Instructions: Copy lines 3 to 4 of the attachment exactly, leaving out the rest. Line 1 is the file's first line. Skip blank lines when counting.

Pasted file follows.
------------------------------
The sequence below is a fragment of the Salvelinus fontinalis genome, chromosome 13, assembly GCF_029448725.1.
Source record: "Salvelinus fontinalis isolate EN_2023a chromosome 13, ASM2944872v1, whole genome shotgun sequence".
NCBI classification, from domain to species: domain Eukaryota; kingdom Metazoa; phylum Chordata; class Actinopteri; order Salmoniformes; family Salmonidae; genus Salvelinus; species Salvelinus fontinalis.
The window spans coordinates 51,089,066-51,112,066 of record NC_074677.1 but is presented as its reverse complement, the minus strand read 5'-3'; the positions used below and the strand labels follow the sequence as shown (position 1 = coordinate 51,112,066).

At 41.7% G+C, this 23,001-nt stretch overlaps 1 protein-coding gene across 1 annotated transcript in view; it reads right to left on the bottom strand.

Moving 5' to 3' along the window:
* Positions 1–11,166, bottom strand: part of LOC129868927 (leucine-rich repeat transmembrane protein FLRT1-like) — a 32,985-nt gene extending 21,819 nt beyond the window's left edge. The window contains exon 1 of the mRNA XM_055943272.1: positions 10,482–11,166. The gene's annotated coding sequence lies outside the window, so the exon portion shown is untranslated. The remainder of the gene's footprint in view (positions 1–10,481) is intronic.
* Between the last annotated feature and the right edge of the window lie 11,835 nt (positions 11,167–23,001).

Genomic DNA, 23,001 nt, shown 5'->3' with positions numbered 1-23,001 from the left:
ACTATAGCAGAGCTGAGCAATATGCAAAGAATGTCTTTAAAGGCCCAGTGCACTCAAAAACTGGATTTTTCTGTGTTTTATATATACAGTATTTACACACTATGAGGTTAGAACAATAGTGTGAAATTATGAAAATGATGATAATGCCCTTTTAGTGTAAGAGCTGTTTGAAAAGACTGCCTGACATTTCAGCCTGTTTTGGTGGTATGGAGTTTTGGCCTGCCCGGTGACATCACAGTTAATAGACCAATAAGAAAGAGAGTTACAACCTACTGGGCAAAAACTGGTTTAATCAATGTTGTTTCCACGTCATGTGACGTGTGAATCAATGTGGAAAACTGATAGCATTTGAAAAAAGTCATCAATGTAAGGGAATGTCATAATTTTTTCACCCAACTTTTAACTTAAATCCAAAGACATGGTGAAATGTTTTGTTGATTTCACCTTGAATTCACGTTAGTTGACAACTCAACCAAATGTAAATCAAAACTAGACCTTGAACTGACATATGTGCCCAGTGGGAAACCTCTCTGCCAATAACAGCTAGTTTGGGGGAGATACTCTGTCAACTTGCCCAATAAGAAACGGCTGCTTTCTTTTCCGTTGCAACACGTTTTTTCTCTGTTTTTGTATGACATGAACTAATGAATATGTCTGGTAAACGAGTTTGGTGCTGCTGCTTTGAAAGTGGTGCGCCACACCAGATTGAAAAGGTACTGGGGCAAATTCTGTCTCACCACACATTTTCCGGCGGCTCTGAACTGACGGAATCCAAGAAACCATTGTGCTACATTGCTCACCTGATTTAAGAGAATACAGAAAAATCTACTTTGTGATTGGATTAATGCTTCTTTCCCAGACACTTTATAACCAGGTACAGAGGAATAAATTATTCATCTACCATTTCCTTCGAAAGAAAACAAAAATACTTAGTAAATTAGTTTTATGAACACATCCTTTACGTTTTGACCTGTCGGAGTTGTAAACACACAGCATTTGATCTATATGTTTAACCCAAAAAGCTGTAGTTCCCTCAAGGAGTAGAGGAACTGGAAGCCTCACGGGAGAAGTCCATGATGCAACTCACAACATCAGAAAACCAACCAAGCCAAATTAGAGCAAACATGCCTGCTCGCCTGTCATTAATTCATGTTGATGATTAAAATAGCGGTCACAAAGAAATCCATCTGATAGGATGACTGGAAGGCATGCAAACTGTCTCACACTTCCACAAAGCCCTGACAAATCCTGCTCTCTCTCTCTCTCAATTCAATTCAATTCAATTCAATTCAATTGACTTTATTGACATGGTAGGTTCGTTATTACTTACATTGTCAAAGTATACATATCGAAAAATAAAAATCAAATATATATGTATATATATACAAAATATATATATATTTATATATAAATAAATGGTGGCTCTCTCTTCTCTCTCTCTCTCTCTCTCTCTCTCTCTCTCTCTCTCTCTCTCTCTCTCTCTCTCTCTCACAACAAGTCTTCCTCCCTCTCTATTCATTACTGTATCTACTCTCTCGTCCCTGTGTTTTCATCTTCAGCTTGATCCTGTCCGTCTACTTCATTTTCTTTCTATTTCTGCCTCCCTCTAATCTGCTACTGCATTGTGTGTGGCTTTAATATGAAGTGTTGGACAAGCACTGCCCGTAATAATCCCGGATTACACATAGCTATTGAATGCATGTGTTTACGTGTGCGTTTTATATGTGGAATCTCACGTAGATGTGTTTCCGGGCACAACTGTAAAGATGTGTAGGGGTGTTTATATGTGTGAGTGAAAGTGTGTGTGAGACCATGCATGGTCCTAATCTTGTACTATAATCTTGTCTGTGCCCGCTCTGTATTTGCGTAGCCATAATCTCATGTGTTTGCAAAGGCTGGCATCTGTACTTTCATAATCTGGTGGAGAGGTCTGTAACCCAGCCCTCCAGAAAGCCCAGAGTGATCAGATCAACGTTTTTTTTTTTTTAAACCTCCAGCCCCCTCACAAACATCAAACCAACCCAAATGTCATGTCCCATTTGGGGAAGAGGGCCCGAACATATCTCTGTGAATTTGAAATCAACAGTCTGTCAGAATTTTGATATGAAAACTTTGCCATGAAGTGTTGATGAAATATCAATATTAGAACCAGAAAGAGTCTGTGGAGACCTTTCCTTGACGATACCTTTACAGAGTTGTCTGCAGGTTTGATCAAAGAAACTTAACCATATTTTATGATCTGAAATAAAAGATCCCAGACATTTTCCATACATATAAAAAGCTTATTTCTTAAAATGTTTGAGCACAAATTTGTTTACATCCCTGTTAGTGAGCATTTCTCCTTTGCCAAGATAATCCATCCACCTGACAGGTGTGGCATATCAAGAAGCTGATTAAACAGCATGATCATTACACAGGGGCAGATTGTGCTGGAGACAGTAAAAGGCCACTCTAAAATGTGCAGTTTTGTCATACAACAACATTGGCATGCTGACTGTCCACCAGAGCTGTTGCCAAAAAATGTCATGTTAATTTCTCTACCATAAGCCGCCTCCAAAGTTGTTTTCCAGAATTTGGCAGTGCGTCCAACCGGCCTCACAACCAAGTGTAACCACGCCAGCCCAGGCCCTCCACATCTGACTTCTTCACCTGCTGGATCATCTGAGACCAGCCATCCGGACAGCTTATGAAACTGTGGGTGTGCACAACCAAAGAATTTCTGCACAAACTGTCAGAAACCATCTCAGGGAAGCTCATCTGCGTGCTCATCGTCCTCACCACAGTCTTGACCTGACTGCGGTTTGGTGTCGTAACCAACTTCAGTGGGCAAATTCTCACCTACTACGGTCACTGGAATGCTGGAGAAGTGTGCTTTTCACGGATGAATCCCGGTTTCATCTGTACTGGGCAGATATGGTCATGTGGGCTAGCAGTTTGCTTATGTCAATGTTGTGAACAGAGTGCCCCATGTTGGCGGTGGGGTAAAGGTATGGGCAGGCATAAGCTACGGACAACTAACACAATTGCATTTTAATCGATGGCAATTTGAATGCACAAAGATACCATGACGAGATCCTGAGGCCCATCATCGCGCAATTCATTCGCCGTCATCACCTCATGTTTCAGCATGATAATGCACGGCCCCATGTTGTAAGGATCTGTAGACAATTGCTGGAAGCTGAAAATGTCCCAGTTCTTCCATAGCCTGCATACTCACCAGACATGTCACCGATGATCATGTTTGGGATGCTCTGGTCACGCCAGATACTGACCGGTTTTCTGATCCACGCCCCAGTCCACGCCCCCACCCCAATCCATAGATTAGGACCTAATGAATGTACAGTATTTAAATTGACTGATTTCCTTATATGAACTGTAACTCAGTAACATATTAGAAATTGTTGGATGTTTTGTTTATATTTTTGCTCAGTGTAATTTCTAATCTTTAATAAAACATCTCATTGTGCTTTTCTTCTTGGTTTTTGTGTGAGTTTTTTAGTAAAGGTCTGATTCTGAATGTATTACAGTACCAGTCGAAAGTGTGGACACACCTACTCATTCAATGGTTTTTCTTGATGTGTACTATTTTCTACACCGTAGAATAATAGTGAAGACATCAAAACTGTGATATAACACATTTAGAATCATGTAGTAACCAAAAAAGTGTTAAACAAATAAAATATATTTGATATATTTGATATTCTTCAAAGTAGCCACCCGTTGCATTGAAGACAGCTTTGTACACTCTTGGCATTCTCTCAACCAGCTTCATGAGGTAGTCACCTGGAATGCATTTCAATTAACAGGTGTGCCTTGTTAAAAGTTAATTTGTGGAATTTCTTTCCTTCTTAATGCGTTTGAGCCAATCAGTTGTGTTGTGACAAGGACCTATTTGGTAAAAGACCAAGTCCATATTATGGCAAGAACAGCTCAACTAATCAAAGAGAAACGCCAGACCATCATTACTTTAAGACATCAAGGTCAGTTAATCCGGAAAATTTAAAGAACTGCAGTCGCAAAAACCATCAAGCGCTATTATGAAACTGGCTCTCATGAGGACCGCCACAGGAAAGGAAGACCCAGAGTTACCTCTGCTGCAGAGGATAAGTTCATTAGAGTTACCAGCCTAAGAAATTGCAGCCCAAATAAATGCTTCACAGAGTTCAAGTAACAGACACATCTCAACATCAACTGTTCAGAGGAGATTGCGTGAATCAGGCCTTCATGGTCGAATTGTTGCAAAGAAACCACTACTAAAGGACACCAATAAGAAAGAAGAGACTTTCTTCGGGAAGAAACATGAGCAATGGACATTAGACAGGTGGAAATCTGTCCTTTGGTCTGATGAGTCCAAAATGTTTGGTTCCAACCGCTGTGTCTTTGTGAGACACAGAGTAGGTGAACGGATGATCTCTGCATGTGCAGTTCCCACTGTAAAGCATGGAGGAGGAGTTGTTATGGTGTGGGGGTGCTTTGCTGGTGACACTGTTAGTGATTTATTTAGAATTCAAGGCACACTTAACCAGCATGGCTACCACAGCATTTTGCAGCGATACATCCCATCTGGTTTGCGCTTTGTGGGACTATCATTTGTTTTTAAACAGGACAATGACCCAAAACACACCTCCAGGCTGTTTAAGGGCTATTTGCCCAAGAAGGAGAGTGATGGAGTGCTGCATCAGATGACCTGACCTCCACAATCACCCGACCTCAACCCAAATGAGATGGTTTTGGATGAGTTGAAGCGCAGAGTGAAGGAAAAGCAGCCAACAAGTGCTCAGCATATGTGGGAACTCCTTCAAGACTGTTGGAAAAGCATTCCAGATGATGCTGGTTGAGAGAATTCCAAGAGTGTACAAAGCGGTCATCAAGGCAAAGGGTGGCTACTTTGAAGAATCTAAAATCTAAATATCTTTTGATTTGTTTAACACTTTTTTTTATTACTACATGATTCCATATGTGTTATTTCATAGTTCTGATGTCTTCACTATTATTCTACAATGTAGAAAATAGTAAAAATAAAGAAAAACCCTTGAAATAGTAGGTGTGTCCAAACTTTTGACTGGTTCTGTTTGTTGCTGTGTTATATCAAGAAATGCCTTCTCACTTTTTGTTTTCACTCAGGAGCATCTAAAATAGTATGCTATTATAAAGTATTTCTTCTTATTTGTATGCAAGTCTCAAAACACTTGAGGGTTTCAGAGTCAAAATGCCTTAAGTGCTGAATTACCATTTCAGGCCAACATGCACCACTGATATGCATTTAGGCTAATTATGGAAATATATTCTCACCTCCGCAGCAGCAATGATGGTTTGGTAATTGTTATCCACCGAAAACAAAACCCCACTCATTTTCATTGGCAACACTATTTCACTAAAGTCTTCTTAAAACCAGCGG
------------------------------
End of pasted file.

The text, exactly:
NCBI classification, from domain to species: domain Eukaryota; kingdom Metazoa; phylum Chordata; class Actinopteri; order Salmoniformes; family Salmonidae; genus Salvelinus; species Salvelinus fontinalis.
The window spans coordinates 51,089,066-51,112,066 of record NC_074677.1 but is presented as its reverse complement, the minus strand read 5'-3'; the positions used below and the strand labels follow the sequence as shown (position 1 = coordinate 51,112,066).